Two films — one win and one miss
Posted on August 26, 2009
I highly recommend the 2007 autobiographical animated film Persepolis. The story of Marjane Satrapi’s growing up in revolutionary era Tehran is amazing and based on her graphic novel of the same title. The animation is stylized (and often impressionistic) and very retro in this age of Pixar and Disney computer whizzes, but it works. The story is intimate and deeply personal (her story), but also offers a broad historical understanding of something which most Americans only knew from one angle, the embassy hostage crisis. The experience of a modern, westernized, educated family falling under the brutal and backwards rule of a theocratic regime resonates as we are now directly involved in similar struggles in Pakistan and Iraq and Afghanistan. For all those sweeping story lines, what stands out most is Marjane’s coming-of-age, her grandmother (the moral compass in the film), and the touching, painful attempts of a family to hold onto normalcy when all around them normal is slipping away.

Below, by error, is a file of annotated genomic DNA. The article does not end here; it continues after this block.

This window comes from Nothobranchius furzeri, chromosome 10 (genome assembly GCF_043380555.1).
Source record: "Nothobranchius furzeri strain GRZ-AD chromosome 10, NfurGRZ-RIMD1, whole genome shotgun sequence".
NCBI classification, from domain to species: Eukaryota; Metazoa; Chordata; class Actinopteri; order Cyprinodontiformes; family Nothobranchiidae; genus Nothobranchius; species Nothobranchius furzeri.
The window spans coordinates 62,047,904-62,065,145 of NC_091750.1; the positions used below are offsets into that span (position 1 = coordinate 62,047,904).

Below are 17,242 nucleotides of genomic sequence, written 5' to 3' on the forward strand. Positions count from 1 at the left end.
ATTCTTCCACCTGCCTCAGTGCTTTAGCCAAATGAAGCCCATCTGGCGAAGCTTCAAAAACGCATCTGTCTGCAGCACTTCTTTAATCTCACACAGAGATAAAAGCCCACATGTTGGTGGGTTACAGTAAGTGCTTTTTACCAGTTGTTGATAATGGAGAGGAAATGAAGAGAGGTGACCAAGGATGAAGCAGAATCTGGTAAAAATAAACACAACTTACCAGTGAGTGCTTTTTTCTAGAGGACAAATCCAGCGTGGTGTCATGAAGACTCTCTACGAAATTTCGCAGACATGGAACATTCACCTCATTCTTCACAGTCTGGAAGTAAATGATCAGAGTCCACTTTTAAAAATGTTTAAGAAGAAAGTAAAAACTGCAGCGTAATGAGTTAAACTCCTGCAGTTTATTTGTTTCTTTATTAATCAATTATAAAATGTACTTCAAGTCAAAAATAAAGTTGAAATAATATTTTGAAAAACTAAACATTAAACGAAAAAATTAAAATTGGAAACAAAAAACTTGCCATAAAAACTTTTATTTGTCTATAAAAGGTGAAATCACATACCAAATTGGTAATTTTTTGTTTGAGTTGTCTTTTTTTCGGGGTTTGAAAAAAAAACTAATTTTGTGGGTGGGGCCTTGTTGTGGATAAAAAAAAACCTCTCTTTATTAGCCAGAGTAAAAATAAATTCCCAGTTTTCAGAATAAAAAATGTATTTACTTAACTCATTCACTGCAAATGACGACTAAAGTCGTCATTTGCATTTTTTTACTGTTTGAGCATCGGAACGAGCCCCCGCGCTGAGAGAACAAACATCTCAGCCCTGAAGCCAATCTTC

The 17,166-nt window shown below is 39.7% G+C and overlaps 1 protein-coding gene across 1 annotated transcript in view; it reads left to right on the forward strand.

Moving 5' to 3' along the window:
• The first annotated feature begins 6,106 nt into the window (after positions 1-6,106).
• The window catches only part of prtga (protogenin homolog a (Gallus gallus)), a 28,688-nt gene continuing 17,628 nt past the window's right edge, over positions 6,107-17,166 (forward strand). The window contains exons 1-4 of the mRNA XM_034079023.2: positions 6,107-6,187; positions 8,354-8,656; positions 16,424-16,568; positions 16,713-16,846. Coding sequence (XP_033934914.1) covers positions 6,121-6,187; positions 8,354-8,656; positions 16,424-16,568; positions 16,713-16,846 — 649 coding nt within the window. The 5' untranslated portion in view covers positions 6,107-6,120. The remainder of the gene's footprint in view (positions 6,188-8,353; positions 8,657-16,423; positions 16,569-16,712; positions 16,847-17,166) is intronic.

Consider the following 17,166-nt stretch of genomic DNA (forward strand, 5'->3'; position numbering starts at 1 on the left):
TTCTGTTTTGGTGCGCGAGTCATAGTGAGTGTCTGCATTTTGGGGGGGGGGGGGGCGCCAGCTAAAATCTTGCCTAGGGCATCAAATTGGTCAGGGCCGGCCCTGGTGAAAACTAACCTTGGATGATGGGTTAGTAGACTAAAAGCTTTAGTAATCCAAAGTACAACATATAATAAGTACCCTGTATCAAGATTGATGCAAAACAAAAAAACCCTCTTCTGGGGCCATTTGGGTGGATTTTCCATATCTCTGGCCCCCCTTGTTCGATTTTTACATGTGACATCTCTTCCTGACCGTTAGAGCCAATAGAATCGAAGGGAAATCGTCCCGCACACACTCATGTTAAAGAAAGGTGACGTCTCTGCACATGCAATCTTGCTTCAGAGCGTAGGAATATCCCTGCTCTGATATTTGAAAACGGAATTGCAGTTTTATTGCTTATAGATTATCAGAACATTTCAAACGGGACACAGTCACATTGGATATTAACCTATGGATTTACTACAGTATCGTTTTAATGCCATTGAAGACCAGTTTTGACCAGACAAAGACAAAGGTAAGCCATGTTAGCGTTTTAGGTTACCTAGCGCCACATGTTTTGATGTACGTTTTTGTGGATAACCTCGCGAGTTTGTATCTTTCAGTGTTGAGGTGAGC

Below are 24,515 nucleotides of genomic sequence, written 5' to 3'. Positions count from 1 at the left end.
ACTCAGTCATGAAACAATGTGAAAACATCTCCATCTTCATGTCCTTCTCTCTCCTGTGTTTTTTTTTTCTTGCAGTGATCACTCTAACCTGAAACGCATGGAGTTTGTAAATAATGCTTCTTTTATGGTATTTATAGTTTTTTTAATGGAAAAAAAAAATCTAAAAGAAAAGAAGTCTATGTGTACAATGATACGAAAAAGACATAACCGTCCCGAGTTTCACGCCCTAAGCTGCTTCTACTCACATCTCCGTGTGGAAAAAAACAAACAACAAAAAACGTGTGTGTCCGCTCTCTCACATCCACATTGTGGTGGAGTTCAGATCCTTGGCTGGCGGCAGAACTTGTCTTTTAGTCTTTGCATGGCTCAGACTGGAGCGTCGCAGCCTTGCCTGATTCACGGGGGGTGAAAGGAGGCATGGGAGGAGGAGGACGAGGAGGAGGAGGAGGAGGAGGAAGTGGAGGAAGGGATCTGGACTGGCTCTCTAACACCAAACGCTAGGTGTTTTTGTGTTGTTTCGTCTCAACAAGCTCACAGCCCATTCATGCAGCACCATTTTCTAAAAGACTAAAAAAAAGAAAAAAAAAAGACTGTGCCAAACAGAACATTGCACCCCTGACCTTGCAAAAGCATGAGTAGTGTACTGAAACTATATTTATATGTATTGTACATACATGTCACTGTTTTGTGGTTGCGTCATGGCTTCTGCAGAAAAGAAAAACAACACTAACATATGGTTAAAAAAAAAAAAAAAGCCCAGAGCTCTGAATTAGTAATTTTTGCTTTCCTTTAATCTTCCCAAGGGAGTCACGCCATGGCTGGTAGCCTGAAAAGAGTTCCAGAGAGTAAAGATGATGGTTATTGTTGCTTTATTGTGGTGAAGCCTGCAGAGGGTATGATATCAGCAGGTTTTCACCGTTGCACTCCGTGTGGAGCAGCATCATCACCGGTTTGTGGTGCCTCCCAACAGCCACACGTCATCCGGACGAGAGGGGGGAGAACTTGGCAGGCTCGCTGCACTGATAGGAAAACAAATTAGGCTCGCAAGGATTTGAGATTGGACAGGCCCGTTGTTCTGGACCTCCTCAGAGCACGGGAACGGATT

The Watchman, last year’s film version of the mid-eighties comic series turned graphic novel. Taking place in an alternative history version of Earth (Nixon is in office, we won in Vietnam, and we are on the edge of a nuclear war), the graphic novel is considered a seminal work in comic book and graphic novel traditions. Time Magazine actually named it one of “The 100 Greatest Novels.” It’s apocalyptic and dark and incredibly violent and while it is ostensibly about superheroes, it in many ways deconstructs the concept of heroes (never mind superheroes). I found the graphic novel to be troubling and compelling and recommend it. However, last year’s film adaptation, long awaited by fans, feels flat and labored. The violence, harsh but 2-D on the page, feels more disturbing on film. It was one of the rare films I simply turned off at some point.